Last Updated on December 12, 2016
Historic London – The Spaniards Inn:
A pretty white clapboard building, the Spaniards Inn sits in the middle of Hampstead Heath at a point in the road where it narrows, so we are told, to ensure that tolls for crossing could be collected. Built as a tollhouse inn around 1585 the Spaniards Inn is the perfect example of an historic English pub. There are literary connections, it features in the Pickwick Papers and Dracula and amongst its eminent customers were Joshua Reynolds, Byron and Keats. And there are macabre links to highwaymen, including Jack Turpin, who reputedly loitered around the toll where travellers would be forced to slow their journey. So, there was at one time a hangman’s tree a few yards down the road, although that has long since gone. The well laid out beer garden must be splendid in summer – and, where else would you find a dog-wash? Now the muddy pawed, Heath-grubbied pooches of Hampstead can have a wash and blowdry before returning home complete with the handmade dog-snacks that are sold at the bar!
The downstairs bar is a cosy maze of rooms with open fires.
Upstairs the recently refurbished panelled dining room has a slightly more formal feel but nothing that wouldn’t work for a hungry walker fresh from rambling across the Heath. Our host, manager Olivier Jolly took us there so that we could mess around with cameras without disturbing the other diners. And the food really did warrant spending time over.
There are two menus; one for the pub and one for ‘dining’, although there are many commonalities, the former includes a cheeseburger and beer battered haddock while the latter has a few intriguing sounding dining options, including char-grilled cuttlefish with peas, mint and lardons and crispy slow cooked lamb breast with baby leeks, anchovy and vinaigrette. And, all the dishes are matched with beers! Now, I am really not a beer drinker, but my dining companion cheerfully decided that he should order the matching beers for my dishes as well as his own. In the interest of research of course.
Meanwhile, I enjoyed a glass of perla delicata prosecco with my starter of scallops, black pudding and sweetcorn puree. I was hesitant about the idea of sweetcorn puree, it’s a taste which can be rather overwhelming, but in this case it was light and barely noticeable. The scallops themselves were plump and immaculately caramelised, served on little rounds of melting black pudding in a puddle of lemony sweetcorn.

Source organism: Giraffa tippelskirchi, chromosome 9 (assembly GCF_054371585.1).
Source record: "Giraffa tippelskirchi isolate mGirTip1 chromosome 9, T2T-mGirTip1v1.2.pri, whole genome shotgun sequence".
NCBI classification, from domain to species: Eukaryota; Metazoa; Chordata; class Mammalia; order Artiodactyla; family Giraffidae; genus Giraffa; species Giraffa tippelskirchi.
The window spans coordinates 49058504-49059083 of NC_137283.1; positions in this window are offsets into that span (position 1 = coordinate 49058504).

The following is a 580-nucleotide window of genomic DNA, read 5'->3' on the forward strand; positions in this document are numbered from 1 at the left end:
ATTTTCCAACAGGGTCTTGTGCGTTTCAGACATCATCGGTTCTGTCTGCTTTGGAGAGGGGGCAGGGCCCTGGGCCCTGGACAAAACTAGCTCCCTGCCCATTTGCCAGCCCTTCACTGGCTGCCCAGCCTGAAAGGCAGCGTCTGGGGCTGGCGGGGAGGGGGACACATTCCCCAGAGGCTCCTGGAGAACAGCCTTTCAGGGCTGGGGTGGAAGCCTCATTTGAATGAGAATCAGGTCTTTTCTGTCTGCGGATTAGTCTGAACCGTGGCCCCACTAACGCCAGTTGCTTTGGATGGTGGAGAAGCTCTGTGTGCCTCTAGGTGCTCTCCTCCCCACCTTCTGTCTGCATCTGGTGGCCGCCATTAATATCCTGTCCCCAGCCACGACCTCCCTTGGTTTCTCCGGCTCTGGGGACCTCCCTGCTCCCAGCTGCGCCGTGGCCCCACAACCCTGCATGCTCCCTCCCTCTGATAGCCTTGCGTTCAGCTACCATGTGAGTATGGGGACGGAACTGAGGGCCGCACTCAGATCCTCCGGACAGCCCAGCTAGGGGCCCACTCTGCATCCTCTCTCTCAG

My companion’s Scotch egg was, so we were told, a house speciality. The perfectly cooked egg was wrapped in haggis rather than sausage meat, making a lighter and appropriately Scottish egg. He did seem to enjoy the matched beer, Redemption Urban Dusk.
I chose the Spanish influenced sea bass with chickpeas, chorizo and cuttlefish for my main course. Very tasty, I could have eaten the chickpea mixture by itself, though I loved the flakey crisp skinned sea bass too. I’ve had this dish made with Hake, which I think I prefer as a fish option, for me the sea bass is just a little delicate. Had I chosen to eat downstairs, my companion would have enjoyed a matching Camden Town Hells, but as it was, the dining room serves a Karmeliet Triple (which I sipped and liked, though not enough to drink a whole bottle!)
Pork belly confit, with shallot puree and heritage carrots looked almost good enough to tempt me to steal. But it was guarded closely and demolished with a glass of Meantime pale ale.
Oh, and we had a mac and cheese as a side order, totally unnecessary but worth trying – and something would make a meal in itself too.
Dessert for me was a wickedly indulgent brandy bread and butter pudding with ice-cream. And, in keeping with the history of the place, I enjoyed a glass of sloe gin. The crème caramel ordered by my friend arrived with delicate lavender shortbread biscuits which vanished in a moment!
Starters here range from £5.00 up to £15 for a sharing meat board of Trealy farm cured meats. Mains are between £12 and £22. Food is UK sourced where possible and the kitchen focuses on a British menu with Continental influences. Downstairs, in addition to the bar menu there are snacks. And, as you’d expect from a pub with a beer matching menu there’s a really wide range of beers and ciders on offer, matched with both taste and a sense of humour (the Cheeseburger comes with ‘Brooklyn lager’).
This is somewhere to enjoy lunch when you have a lazy afternoon ahead, or to spend an evening after you’ve tired yourself out walking on the Heath. Perfectly English, comfortable and relaxed. Weekends, according to the Manager, are their busiest time – hardly suprising given the great food and wonderful location.
The Spaniards Inn
London, NW3 7JJ